"He Knew the Word for It": Representations of Homosexuality in Anglophone Sub-Saharan Fiction

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“He knew the word for it”: Representations of Homosexuality in Anglophone Sub-Saharan Fiction Masterproef voorgedragen tot het behalen van de graad van Master in de Vergelijkende Moderne Letterkunde

Katelijne Sommen Master in de Vergelijkende Moderne Letterkunde Universiteit Gent Faculteit Letteren en Wijsbegeerte Academiejaar 2011-2012 Promotor: prof. dr. Stef Craps 1

Table of contents
Foreword and Thanks Introduction Sexuality and Homosexuality in Africa Terminology “Africa” Literature study Wole Soyinka: The Interpreters (1965) Yulisa Amadu Maddy: No Past, No Present, No Future (1973) Rebeka Njau: Ripples in the Pool (1975) Ama Ata Aidoo: Our Sister Killjoy (1977) Tatamkhulu Afrika: “The Vortex” and “The Treadmill” (1996) Jude Dibia: Walking with Shadows (2005) Conclusion Bibliography 2 4 6 10 13 14 14 21 28 31 36 44 53 57

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Foreword and Thanks
When I started my Master's Degree, there was one thing I knew: that I wanted to write a thesis about 'something' that had to do with 'Africa'. The idea to investigate the existence and portrayal of different kinds of sexuality in African literature subsequently developed in stages in my head. Most important were my experiences as a volunteer in the Maasai region in Kenya in 2011; the conversations I was privileged enough to have with Maasai women and men about their ways of organising a society and the balances between men and women were a huge incentive to look further into culturally specific modes of sexual identities. When it hit home fully that many of the things that have meant a lot to me in my personal life and my identification as a young queer woman are not necessarily things or categories that exist for everyone else in the world, I felt three distinct things: amazement, slight selfdeprecation, and relief. Amazement and self-deprecation went hand in hand: it should not have been very surprising to me, a student of literature specifically interested in post-modern and post-colonial writers, that human experiences differed in the so densely symbolic and culturally informed area of sexuality. That it was surprising to some extent showed how deeply I, like everyone, am formed by the categories handed to me by the society of which I am part; this in turn brought on a sense of amazement at how fundamentally different human life can be depending on the so random fact of where we are born. The third sentiment – relief – endured, and endures still, and maybe begs some further explanation. While learning more about the different kinds of labels and categories that exist and that seem in many ways incompatible with my (Western) notions of identity, the boundaries of my own self-imposed label became increasingly relative. It was a sense of liberation that I have not often felt to realise that it is not wrong to try labels and to reject them when they do not fit, or to not outright reject them but accept that they are not all you are, and they do not police anything you do. That a school project should lead to an increased sense of personal freedom is an amazing thing that I had not expected when I started out, and I am grateful for it. If there is one thing I have thought about a lot while writing this paper, it is how it could mean something in the light of my experiences in Africa; everything in Africa, in my experience, is that little bit more acute, that little bit more necessary. I wanted this to be more than an academic meditation; as worthwhile as those are, I wanted to engage with the beauty and the difficulties that are both so present in Africa and that I caught a glimpse of while volunteering in Kenya. There were times, when I was 3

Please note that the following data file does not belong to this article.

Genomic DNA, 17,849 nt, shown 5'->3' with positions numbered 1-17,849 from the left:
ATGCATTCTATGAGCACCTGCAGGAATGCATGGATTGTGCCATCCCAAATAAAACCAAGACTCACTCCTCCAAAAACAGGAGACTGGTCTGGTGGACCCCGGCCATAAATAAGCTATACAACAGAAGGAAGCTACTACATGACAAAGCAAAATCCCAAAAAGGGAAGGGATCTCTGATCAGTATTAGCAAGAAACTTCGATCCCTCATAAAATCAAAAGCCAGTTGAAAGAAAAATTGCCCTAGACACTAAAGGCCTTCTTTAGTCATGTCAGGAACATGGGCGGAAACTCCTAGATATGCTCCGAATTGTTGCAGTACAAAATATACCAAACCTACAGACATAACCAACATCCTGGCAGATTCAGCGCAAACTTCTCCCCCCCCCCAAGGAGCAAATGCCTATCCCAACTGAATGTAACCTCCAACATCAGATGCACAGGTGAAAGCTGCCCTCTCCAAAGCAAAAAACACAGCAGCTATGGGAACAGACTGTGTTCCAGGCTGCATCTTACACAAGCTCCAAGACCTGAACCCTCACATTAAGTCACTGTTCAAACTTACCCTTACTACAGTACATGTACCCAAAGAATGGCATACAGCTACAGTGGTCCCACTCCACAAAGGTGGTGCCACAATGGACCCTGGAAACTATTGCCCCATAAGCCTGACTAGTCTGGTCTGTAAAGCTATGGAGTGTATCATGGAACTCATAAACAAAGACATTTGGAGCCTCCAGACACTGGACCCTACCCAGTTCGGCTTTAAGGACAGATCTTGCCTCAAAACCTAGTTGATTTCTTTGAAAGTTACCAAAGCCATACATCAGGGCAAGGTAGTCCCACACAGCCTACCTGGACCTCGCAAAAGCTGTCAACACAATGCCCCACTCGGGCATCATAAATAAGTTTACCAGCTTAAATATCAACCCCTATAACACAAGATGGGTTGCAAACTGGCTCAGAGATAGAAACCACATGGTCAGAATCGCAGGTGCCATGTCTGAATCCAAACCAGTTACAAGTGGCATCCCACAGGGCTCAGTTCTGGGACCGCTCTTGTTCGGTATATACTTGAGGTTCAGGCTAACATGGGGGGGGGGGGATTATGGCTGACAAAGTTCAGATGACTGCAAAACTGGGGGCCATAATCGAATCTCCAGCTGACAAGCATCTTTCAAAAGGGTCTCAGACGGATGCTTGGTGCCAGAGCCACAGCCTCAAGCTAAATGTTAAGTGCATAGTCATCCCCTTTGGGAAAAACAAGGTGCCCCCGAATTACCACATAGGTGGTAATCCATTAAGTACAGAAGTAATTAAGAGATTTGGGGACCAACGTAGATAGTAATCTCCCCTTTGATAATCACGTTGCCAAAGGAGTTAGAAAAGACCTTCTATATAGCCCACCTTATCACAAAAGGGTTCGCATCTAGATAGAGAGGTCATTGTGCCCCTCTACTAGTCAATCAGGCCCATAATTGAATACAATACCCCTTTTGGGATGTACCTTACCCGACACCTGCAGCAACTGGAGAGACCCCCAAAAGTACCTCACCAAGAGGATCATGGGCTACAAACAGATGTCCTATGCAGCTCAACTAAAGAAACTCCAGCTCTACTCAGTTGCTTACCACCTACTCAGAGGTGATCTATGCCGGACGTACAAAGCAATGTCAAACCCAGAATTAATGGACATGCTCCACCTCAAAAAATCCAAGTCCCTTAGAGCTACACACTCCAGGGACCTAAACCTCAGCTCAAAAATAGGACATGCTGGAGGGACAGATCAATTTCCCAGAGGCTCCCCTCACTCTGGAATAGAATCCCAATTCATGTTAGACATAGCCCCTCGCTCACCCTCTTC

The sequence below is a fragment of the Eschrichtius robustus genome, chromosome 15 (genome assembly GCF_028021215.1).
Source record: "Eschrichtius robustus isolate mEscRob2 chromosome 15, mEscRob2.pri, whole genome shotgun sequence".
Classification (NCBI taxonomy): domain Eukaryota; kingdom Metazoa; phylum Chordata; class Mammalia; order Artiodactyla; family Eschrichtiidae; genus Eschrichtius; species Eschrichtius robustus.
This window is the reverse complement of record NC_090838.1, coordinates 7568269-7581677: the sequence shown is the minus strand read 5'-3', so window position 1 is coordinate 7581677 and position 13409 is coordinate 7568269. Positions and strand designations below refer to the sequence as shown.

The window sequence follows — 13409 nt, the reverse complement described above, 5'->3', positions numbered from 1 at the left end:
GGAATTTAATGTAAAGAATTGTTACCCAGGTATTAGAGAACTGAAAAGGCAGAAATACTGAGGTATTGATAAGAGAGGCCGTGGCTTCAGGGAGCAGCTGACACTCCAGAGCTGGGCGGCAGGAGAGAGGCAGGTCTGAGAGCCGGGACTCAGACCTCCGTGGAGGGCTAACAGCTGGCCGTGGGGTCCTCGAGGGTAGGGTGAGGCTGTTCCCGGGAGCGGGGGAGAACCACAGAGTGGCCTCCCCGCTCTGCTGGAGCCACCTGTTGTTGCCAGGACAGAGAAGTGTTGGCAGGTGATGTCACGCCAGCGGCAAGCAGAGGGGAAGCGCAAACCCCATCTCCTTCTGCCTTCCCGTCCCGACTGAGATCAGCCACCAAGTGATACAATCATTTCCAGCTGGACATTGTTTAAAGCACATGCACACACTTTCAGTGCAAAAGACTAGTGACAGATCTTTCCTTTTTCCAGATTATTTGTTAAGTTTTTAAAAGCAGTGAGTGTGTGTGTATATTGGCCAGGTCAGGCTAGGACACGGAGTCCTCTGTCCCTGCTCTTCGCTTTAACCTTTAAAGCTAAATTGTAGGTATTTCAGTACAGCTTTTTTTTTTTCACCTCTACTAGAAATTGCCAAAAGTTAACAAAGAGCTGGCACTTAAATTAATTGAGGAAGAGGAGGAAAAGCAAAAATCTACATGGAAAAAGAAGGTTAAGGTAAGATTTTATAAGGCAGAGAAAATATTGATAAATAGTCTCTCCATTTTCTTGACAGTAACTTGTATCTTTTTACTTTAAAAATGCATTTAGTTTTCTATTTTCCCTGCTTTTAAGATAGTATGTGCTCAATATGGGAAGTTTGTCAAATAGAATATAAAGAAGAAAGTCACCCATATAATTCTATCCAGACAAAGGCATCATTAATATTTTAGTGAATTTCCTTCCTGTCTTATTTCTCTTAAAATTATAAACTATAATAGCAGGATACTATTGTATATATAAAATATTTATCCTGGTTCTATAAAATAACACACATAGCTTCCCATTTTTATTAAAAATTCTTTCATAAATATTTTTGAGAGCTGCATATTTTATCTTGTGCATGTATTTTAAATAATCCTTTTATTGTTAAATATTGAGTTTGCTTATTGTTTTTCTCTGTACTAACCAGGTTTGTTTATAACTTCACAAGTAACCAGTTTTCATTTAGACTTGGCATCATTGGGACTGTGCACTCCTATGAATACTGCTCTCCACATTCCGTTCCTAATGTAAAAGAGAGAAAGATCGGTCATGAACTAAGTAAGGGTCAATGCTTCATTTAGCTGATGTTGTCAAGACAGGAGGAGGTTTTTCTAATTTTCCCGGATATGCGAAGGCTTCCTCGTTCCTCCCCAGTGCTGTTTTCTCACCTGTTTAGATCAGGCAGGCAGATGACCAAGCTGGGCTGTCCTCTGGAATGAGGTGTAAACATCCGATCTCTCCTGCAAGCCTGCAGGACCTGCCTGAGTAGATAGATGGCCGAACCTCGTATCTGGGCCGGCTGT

talking to my Kenyan friends, some of whom struggle every day to get food on the table and put their daughters and sons through school, that I felt like writing about literature was in no way a direct enough approach to the issue of sexuality to contribute to a dialogue that could hopefully improve things for people living...
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